Being tortured gives one an unusual sensitivity to the plight of other tortured beings, don’t you think?

That is, if it doesn’t completely destroy one psychologically.


#20

Torture:

If solitary confinement is torture, are there any adequate words to describe dismembering sentient unborn babies?

Atrocity comes to mind.

@nic1

PS: Nic, you have corresponded with my son, but I don’t want to “out” him as having such a weird mom, hence my handle, Cassandra of Perelandra, or Cassie.

The mythical Cassandra warned of the Trojan Horse.

Abortion is just one of the Trojan Horses destroying Adventism from within, in my opinion.

Beware of Greeks bearing gifts!


(Nic Samojluk) #21

In spite of this, Andrew told me that those years in solitary confinement were the best of his life because it was there he found his Savior.

Someone gave him a copy of the Bible and he read it non-stop from morning till evening. Here is a link to the incredible story of his conversion:

“Convicted: the amazing conversion story of Andrew Michelle”
Link: https://youtu.be/E3JvJk-8js4

Dear Moderator: I hope I am not breaking any rule by including this link. It is someone else’s story!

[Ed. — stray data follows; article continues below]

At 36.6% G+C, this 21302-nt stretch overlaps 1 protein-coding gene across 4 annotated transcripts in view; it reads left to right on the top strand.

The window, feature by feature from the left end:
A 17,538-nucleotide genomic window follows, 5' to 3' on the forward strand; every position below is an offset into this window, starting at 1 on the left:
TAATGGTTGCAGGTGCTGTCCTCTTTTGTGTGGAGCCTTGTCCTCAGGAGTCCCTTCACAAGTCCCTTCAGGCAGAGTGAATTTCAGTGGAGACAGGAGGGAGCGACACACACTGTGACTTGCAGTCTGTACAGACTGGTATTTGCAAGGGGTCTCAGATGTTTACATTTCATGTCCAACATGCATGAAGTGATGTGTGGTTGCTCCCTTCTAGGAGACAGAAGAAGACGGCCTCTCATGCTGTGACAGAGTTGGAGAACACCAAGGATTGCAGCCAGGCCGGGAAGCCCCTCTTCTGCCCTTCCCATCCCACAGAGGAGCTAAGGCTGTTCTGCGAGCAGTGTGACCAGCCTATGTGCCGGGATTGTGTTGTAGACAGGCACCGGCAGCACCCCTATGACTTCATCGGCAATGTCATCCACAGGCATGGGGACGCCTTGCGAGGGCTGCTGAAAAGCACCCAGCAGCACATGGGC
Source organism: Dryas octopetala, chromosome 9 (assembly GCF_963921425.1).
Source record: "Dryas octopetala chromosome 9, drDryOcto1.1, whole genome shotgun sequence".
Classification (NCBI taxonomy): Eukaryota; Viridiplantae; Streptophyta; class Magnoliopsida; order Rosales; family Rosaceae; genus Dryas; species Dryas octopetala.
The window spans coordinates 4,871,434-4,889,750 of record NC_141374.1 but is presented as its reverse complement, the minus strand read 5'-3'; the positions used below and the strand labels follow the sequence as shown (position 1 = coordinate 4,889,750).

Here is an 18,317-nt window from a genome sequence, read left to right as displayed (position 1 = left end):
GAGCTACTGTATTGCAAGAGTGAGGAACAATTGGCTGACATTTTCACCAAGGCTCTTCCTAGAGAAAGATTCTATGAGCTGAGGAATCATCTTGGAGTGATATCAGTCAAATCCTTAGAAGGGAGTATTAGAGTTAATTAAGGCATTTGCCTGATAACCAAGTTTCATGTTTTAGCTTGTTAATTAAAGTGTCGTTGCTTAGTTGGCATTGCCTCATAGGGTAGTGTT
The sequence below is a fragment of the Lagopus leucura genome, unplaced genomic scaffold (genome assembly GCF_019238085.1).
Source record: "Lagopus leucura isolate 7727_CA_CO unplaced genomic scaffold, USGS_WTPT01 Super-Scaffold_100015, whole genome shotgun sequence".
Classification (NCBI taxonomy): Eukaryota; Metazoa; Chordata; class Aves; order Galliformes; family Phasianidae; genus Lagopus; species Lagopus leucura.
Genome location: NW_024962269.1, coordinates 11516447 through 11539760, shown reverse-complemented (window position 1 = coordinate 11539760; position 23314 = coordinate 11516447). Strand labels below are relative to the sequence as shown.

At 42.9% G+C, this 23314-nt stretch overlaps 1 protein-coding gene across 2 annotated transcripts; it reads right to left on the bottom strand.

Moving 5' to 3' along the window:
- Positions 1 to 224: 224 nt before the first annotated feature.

#22
Behold, I have refined thee, but not with silver; I have chosen thee in the furnace of affliction.

For mine own sake, even for mine own sake, will I do it: for how should my name be polluted? and I will not give my glory unto another.

—Isaiah 48

It’s totally okay to post links, Nic—you’re good. I will watch the video you posted—thanks. Currently reading Melanie’s biography of Andrew.

I hope Andrew will be careful to stay on message and avoid getting into personalities, and triumphalism.

Regardless of who the messengers are, this is just one of several issues that will sink this church beyond all doubt, in my opinion.

This is going to be very painful to remedy. The babies can’t be brought back, and the crushing moral weight of these acts can only be offloaded by abject repentance. Adventism could never be the same afterward. Maybe that’s what it will take.


#24

Andrew, I appreciate you, brother, but I think you need to pray about where you were coming from in this video. I can’t feel that this is God’s way of dealing with people:

I hope you will feel led to apologize and take this video down, but that is between you and God.

Just speak your truth, let your yea be yea, and your nay be nay, whether they will hear, or whether they will forbear.

But when I speak with thee, I will open thy mouth, and thou shalt say unto them, Thus saith the Lord GOD; He that heareth, let him hear; and he that forbeareth, let him forbear: for they are a rebellious house.

—Ezekiel

Thank you for considering. Praying for you.


Why We Will Aways Have Segregated Conferences